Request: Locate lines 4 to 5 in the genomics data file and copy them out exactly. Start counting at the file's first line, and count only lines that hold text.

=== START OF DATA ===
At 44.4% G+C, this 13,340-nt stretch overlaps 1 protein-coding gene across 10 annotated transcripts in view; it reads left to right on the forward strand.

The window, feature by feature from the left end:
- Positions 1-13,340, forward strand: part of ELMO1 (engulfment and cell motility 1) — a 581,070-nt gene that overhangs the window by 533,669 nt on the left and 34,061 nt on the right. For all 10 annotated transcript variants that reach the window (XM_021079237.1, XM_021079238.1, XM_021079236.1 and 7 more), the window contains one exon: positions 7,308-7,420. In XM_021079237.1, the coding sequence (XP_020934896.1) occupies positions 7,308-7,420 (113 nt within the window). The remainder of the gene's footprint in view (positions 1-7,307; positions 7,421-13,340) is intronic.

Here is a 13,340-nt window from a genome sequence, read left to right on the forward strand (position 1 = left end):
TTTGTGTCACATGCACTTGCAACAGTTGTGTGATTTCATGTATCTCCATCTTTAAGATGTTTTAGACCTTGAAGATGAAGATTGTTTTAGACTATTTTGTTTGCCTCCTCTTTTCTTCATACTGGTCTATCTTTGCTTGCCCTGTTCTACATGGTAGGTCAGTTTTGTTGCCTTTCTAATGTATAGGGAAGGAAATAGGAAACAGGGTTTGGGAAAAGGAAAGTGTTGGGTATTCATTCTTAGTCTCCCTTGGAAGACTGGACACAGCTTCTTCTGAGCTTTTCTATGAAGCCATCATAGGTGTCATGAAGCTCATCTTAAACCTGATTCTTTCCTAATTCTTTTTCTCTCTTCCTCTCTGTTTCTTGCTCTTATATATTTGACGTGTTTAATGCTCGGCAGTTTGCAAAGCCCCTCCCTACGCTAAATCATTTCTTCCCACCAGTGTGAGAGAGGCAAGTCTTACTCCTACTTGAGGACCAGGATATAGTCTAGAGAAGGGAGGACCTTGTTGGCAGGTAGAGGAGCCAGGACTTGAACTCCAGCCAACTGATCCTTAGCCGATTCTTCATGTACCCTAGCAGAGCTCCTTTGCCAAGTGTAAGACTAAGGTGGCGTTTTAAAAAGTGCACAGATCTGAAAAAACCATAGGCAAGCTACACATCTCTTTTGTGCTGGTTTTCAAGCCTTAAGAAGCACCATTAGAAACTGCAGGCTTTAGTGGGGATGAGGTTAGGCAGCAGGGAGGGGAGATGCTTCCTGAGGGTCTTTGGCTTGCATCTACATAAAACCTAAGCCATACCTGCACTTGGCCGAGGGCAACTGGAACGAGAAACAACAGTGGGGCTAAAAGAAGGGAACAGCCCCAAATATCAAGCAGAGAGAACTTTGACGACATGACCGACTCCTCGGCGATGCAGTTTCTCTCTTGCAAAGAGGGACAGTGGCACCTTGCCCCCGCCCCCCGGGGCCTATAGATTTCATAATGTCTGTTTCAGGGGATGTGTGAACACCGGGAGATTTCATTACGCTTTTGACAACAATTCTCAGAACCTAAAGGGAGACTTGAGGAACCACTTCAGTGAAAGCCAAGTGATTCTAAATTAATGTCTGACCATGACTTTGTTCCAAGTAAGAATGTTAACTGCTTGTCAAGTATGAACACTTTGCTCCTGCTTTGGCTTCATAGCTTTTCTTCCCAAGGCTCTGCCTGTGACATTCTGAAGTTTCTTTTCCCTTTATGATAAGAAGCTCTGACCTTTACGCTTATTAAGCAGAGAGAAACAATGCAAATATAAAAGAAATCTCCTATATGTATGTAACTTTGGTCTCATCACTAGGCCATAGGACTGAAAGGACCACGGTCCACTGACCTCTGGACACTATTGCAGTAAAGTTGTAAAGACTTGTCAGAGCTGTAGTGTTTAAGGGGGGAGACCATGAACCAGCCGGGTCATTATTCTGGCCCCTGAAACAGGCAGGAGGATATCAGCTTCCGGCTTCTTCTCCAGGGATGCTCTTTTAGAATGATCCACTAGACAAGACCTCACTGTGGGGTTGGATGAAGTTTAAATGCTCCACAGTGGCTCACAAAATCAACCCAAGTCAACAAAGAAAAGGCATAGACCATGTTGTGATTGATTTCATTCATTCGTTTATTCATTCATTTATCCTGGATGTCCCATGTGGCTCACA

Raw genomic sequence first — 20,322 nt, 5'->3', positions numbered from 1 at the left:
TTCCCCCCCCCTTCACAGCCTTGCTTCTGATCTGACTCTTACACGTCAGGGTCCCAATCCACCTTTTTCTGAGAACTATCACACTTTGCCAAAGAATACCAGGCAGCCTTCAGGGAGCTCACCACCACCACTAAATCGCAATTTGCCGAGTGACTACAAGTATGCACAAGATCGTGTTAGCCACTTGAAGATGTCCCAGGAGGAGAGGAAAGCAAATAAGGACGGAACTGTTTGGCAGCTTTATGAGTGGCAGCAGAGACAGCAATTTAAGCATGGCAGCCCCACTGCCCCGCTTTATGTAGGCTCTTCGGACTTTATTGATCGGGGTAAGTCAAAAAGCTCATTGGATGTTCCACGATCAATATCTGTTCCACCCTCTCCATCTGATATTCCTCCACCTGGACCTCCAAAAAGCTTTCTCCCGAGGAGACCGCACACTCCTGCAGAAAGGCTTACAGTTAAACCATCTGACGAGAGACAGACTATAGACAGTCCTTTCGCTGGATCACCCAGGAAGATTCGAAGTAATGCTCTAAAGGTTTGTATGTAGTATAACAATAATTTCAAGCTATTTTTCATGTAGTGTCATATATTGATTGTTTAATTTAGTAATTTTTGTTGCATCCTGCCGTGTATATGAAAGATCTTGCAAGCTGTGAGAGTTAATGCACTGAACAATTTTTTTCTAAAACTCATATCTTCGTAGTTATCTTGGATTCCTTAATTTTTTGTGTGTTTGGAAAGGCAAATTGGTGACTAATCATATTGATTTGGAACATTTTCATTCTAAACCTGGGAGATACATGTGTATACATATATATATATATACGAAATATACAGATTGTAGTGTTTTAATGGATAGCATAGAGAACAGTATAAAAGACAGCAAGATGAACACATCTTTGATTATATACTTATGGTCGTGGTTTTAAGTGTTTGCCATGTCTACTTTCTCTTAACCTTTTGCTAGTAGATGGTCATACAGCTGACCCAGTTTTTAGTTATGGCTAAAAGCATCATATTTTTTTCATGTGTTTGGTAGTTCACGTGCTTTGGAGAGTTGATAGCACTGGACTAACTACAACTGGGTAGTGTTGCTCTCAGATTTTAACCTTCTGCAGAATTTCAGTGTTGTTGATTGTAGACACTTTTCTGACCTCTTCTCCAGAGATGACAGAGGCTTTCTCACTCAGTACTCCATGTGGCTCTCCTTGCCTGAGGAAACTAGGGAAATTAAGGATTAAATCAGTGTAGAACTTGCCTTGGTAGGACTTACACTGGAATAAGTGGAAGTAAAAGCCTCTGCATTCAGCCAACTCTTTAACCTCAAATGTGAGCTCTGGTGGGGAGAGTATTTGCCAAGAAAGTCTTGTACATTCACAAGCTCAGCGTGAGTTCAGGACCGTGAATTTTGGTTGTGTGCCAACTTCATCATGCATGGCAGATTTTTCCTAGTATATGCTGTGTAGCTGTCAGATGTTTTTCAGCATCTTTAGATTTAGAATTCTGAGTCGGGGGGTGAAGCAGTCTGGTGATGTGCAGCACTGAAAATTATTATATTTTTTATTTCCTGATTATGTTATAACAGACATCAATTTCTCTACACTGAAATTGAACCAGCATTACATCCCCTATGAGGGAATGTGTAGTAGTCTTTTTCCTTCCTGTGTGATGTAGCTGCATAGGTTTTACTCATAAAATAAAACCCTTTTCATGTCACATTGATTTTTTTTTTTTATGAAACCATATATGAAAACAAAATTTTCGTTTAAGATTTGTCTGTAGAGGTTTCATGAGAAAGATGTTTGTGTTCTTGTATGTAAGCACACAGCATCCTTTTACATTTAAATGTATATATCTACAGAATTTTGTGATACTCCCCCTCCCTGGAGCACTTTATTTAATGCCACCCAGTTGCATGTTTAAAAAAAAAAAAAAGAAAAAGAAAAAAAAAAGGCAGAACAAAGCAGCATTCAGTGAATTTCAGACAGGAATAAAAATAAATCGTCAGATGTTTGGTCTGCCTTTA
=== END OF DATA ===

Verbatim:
Here is a 13,340-nt window from a genome sequence, read left to right on the forward strand (position 1 = left end):
TTTGTGTCACATGCACTTGCAACAGTTGTGTGATTTCATGTATCTCCATCTTTAAGATGTTTTAGACCTTGAAGATGAAGATTGTTTTAGACTATTTTGTTTGCCTCCTCTTTTCTTCATACTGGTCTATCTTTGCTTGCCCTGTTCTACATGGTAGGTCAGTTTTGTTGCCTTTCTAATGTATAGGGAAGGAAATAGGAAACAGGGTTTGGGAAAAGGAAAGTGTTGGGTATTCATTCTTAGTCTCCCTTGGAAGACTGGACACAGCTTCTTCTGAGCTTTTCTATGAAGCCATCATAGGTGTCATGAAGCTCATCTTAAACCTGATTCTTTCCTAATTCTTTTTCTCTCTTCCTCTCTGTTTCTTGCTCTTATATATTTGACGTGTTTAATGCTCGGCAGTTTGCAAAGCCCCTCCCTACGCTAAATCATTTCTTCCCACCAGTGTGAGAGAGGCAAGTCTTACTCCTACTTGAGGACCAGGATATAGTCTAGAGAAGGGAGGACCTTGTTGGCAGGTAGAGGAGCCAGGACTTGAACTCCAGCCAACTGATCCTTAGCCGATTCTTCATGTACCCTAGCAGAGCTCCTTTGCCAAGTGTAAGACTAAGGTGGCGTTTTAAAAAGTGCACAGATCTGAAAAAACCATAGGCAAGCTACACATCTCTTTTGTGCTGGTTTTCAAGCCTTAAGAAGCACCATTAGAAACTGCAGGCTTTAGTGGGGATGAGGTTAGGCAGCAGGGAGGGGAGATGCTTCCTGAGGGTCTTTGGCTTGCATCTACATAAAACCTAAGCCATACCTGCACTTGGCCGAGGGCAACTGGAACGAGAAACAACAGTGGGGCTAAAAGAAGGGAACAGCCCCAAATATCAAGCAGAGAGAACTTTGACGACATGACCGACTCCTCGGCGATGCAGTTTCTCTCTTGCAAAGAGGGACAGTGGCACCTTGCCCCCGCCCCCCGGGGCCTATAGATTTCATAATGTCTGTTTCAGGGGATGTGTGAACACCGGGAGATTTCATTACGCTTTTGACAACAATTCTCAGAACCTAAAGGGAGACTTGAGGAACCACTTCAGTGAAAGCCAAGTGATTCTAAATTAATGTCTGACCATGACTTTGTTCCAAGTAAGAATGTTAACTGCTTGTCAAGTATGAACACTTTGCTCCTGCTTTGGCTTCATAGCTTTTCTTCCCAAGGCTCTGCCTGTGACATTCTGAAGTTTCTTTTCCCTTTATGATAAGAAGCTCTGACCTTTACGCTTATTAAGCAGAGAGAAACAATGCAAATATAAAAGAAATCTCCTATATGTATGTAACTTTGGTCTCATCACTAGGCCATAGGACTGAAAGGACCACGGTCCACTGACCTCTGGACACTATTGCAGTAAAGTTGTAAAGACTTGTCAGAGCTGTAGTGTTTAAGGGGGGAGACCATGAACCAGCCGGGTCATTATTCTGGCCCCTGAAACAGGCAGGAGGATATCAGCTTCCGGCTTCTTCTCCAGGGATGCTCTTTTAGAATGATCCACTAGACAAGACCTCACTGTGGGGTTGGATGAAGTTTAAATGCTCCACAGTGGCTCACAAAATCAACCCAAGTCAACAAAGAAAAGGCATAGACCATGTTGTGATTGATTTCATTCATTCGTTTATTCATTCATTTATCCTGGATGTCCCATGTGGCTCACA